Arrest Procedure

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At the time of arrest, an officer must typically inform the accused of the following and confirm that they understand:

  1. inform of reason for arrest
  2. Charter of Rights caution / Right to Silence
  3. right to speak to a lawyer
  4. access to legal aid
  5. secondary police cautions

Validity of Arrest

An arrest consists of two elements:[1]

  1. the actual seizure or touching of a person's body with a view towards his detention or
  2. the pronouncing of "words of arrest" to a person who submits to the arresting officer.

An arrest will only be lawful if:[2]

  1. police have a subjective belief that there are reasonable and probable grounds to arrest the accused.
  2. the grounds must be objectively justifiable
  1. R v Whitfield, [1970] SCR 46, 1969 CanLII 4 (SCC), per Judson J
    R v Lo, 1997 CanLII 1908 (BC SC), per Romilly J, at paras 6 to 10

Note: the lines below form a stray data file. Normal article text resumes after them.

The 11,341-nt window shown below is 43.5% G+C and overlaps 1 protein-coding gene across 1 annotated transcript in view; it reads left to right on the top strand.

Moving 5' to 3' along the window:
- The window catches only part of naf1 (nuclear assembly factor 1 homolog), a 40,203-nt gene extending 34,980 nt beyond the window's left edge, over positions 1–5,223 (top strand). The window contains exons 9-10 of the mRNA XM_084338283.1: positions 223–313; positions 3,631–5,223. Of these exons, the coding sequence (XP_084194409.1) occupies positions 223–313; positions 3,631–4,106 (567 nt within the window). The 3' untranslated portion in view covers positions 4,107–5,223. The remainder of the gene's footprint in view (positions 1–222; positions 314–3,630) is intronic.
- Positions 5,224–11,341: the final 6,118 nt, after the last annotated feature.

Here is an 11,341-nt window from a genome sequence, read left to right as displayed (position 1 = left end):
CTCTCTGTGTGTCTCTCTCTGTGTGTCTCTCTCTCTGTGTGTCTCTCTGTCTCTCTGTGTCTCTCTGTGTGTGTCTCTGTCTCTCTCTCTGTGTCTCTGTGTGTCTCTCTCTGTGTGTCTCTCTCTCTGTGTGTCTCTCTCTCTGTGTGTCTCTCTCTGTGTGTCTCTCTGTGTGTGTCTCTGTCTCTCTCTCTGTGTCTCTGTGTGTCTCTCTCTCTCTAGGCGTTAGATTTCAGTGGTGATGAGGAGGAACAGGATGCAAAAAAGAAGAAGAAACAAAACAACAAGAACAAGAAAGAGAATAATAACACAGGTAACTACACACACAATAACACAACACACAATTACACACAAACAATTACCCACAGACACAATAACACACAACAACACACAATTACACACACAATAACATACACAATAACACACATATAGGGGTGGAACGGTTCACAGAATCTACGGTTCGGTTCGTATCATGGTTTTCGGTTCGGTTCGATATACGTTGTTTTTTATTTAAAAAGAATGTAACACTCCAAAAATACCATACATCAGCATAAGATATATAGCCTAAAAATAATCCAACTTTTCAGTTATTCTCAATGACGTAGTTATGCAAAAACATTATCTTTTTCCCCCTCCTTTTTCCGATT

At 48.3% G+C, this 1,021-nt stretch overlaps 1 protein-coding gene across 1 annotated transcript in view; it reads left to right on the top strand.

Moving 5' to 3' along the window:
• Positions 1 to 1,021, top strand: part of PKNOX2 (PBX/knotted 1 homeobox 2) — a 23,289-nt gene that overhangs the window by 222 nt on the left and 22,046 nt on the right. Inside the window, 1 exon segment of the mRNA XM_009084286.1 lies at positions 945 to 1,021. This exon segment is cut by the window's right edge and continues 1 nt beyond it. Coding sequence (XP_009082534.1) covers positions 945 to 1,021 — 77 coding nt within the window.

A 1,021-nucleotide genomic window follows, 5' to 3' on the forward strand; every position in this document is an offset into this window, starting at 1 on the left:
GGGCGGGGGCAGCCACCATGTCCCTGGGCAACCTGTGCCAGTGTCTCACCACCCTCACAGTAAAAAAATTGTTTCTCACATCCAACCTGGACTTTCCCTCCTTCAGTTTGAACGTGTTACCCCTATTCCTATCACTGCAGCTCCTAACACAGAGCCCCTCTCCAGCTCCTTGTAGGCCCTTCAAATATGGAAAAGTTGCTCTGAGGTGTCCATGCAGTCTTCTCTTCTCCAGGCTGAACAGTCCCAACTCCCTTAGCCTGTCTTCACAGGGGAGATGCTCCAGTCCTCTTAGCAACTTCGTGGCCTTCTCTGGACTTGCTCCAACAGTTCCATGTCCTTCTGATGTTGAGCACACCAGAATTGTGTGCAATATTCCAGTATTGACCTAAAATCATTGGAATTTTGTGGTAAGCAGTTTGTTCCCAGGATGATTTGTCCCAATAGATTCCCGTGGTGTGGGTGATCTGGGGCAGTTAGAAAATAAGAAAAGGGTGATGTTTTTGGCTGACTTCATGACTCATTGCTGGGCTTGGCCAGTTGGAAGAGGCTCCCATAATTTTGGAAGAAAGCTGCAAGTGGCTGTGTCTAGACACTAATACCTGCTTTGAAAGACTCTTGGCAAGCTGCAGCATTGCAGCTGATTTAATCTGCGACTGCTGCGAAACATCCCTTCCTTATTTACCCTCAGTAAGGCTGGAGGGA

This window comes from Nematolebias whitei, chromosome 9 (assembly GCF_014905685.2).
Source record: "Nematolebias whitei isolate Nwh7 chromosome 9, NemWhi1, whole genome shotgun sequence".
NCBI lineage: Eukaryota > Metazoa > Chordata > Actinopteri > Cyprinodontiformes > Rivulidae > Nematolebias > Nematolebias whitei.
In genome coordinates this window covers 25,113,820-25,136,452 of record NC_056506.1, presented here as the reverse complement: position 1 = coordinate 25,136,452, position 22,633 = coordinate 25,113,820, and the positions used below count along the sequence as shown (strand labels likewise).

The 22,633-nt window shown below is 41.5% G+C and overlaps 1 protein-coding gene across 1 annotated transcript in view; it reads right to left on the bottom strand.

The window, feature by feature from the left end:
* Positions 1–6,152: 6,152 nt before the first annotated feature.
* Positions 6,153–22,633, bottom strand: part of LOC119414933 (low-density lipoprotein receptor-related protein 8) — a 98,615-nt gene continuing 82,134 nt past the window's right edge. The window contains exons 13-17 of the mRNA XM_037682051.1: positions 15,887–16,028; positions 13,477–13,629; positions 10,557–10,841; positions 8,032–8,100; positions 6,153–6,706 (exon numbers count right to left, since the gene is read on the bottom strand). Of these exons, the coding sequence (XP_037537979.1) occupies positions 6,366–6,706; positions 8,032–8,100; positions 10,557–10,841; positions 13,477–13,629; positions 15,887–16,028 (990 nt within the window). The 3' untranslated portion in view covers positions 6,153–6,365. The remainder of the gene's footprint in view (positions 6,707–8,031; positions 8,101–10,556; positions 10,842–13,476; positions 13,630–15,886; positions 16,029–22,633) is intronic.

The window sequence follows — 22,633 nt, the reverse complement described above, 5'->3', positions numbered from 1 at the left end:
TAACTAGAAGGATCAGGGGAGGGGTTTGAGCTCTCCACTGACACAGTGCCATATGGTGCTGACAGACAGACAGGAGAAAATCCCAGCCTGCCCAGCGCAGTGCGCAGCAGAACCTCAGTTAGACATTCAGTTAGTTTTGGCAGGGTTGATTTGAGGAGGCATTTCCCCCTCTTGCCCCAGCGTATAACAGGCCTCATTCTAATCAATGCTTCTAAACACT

R v Latimer, 1997 CanLII 405 (SCC), (1997), 112 CCC (3d) 193, per Lamer CJ, at paras 24-5
    R v Biron, [1976] 2 SCR 56, 1975 CanLII 13 (SCC)
  2. Lo, supra, at paras 6 to 10
    See also R v Storrey, 1990 CanLII 125 (SCC), (1990), 53 CCC (3d) 316, per Cory J, at pp. 322-4 (SCC)
    R v Grant, [2009] 2 SCR 353, 2009 SCC 32 (CanLII), per McLachlin CJ and Charron J, at paras 54-6


Once a person is lawfully arrested they have an obligation to identify themselves.[1] Failure to do so may result in an offence of obstruction.[2]

  1. R v Pauli, 2014 SKQB 246 (CanLII), per Dawson J
  2. e.g. Pauli, ibid.

Notice Upon Arrest

Duty of person arresting

29 (1) It is the duty of every one who executes a process or warrant to have it with him, where it is feasible to do so, and to produce it when requested to do so.


(2) It is the duty of every one who arrests a person, whether with or without a warrant, to give notice to that person, where it is feasible to do so, of

(a) the process or warrant under which he makes the arrest; or
(b) the reason for the arrest.
Failure to comply

(3) Failure to comply with subsection (1) or (2) does not of itself deprive a person who executes a process or warrant, or a person who makes an arrest, or those who assist them, of protection from criminal responsibility.
R.S., c. C-34, s. 29.


Use of Force

See also: Acting in Authority

It has been suggested that there is a constitutional obligation for police to make a "contemporaneous complete record of the circumstances of, and reasons for, their use of force during an arrest".[1]

  1. R v Acheampong, 2018 ONCJ 798 (CanLII), per Burstein J, at para 59